Let me start with some reassuring news: don’t worry if you feel like you’re not doing well at parenting in this pandemic—none of us are doing all that amazingly at it right now.

Over these last thirteen months at home because of COVID-19, the kids have been out of school more than they’ve been in it, and while it ‘s taught me about patience, resilience and a number of other things, what it also taught me is this:

I’m pretty done with the pandemic parenting life.

While we’ve come a long way from where we were when this whole pandemic started – our homes full of aimless children stuck with self-directed education while the world struggled to find a new normal – in a way, things were so much simpler back then. In the time since, we’ve tried so hard to adapt to pandemic living that it’s actually made things more difficult when it comes to the way we parent.

Synchronous distance learning. The constant struggle to find ways to entertain our children with a world essentially on pause. We tried to return to some sense of the world that we’d known before with well-intentioned ways to help us all keep moving forward… but you know what the road to Hell’s paved with, right? And it felt like we had to keep our individual Hells quiet with the world suffering so much more than what our parenting problems amounted to.

Pandemic Parenting: 3 Strategies to Stay Positive

But that doesn’t discount how hard the journey has been for so many of us, in my case sharing a desk for months with an easily-distracted seven-year-old, unsuccessfully fighting to get him to do his work while struggling to finish my own. I thought I was being the best dad possible given the circumstances, but all I got for it in the end was falling behind on what I needed to do and a scolding from my son’s teacher for being too involved with his daily classwork.

Lessons Learned

So when the kids were home for yet another isolation after being potentially exposed to COVID-19 by a classmate, I knew better this time. I set my kid up on the opposite side of the house and just let it play out. I let both kids play virtual hooky as much as they wanted, because I just didn’t have it in me to be an employee, father and teacher all at the same time. Many think that parenting’s biting off more than they can chew, but pandemic parenting is on another level altogether—it’s complicated, and I was ready to call it a wrap.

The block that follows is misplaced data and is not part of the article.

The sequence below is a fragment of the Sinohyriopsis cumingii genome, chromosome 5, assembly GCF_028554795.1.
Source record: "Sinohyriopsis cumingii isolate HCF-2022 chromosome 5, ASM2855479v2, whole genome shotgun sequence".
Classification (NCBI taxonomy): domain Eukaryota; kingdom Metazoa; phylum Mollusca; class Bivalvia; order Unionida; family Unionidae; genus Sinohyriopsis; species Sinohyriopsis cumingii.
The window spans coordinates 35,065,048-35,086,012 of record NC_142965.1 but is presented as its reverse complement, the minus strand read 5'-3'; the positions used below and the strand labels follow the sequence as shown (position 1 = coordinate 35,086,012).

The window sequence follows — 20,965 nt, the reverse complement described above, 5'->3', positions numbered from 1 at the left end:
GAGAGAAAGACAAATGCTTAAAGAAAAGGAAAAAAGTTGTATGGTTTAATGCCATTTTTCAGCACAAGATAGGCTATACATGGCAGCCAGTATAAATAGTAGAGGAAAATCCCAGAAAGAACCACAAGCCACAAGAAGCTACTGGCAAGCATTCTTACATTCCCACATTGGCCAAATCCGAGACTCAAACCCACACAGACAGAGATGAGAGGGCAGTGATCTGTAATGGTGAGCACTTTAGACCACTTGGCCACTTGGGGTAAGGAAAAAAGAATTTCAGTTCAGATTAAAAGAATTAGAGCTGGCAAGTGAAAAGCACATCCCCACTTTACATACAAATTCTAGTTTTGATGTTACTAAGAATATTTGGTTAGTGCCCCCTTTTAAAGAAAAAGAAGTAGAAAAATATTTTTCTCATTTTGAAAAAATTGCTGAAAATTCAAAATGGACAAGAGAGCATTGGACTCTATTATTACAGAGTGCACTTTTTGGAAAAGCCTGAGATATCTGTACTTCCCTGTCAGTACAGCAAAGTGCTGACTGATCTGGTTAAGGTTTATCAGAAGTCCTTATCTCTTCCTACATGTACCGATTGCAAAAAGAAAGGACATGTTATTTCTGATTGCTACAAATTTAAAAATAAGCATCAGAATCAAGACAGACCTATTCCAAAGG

But I don’t really have that option, do I. If there has ever been a time our kids need us to be “pandemic parents”, it’s now. We might have less stamina for it all and we might’ve seen it coming a mile away, but it’s the job we signed up for—whether we knew it or not.

That said, it’s still important that we take care of ourselves to rise to the challenge. I’m sharing a few things I do – and that we ALL can do – to keep going even when things aren’t the way we’d like them to be.

3 Ways to Stay Positive

#1: Find yourself a sustainable long-term project

What we learned in the first year of the pandemic is that it really doesn’t take that long to get through good content on streaming services and that a pandemic might not be the best time to pick up new skills. We rushed in the beginning to make the most of all this time away from our routines, but with a year of it under our belts, we have all the time in the world.

So find yourself a project you can work on bit by bit as you look to fill the days, because it’ll still take a while to sort things out.

#2: Celebrate the small wins every day

In The Before Times, we’d focus on ambitious things to keep ourselves going—things that’d help us get through the everyday ordinary that usually filled our lives.

That lavish vacation. That massive party.

Now, when we get through a school day relatively unscathed – and with actual WORK accomplished – it’s a win! I celebrate tantrum-free dinnertimes and snuggles on family movie night. It’s not that I didn’t acknowledge those things before… I just have a greater appreciation for them now.

#3: Take joy in little pleasures

Since we’ve been in lockdown for what seems like forever and our list of activities is seriously limited, I’m finding joy in the things that we can do to make our days special – family walks, takeout coffee and treats from a local café, kids enjoying the slide at the park. It really IS the little things that have helped get us through the past year.

Once upon a time, I thought that we’d be better equipped to handle the struggle of pandemic parenting if we saw it coming—it’s been a year of adapting to all of this, after all—but now I’m not so sure. What I DO know is that we’re all just doing our best to get through this together.

We’re all waiting for the end of the pandemic. We all want the world back on its feet. But in the meantime, these kids aren’t going to parent themselves, so let’s cherish the memories we’re making right now – before the world speeds up again.

Good luck out there, everyone!


Casey is a Canadian Dad from Toronto, Ontario who shares his fatherhood journey at Casey Palmer, Canadian Dad, one of the few places to find fatherhood content in the Great White North. He shares his story because it’s different. He’s a Black father. He comes from a multiracial family. His family’s an urban family, looking to thrive in the city rather than run out to the suburbs like so many families have done before them.

You can also find him on Facebook, Twitter, Instagram and YouTube!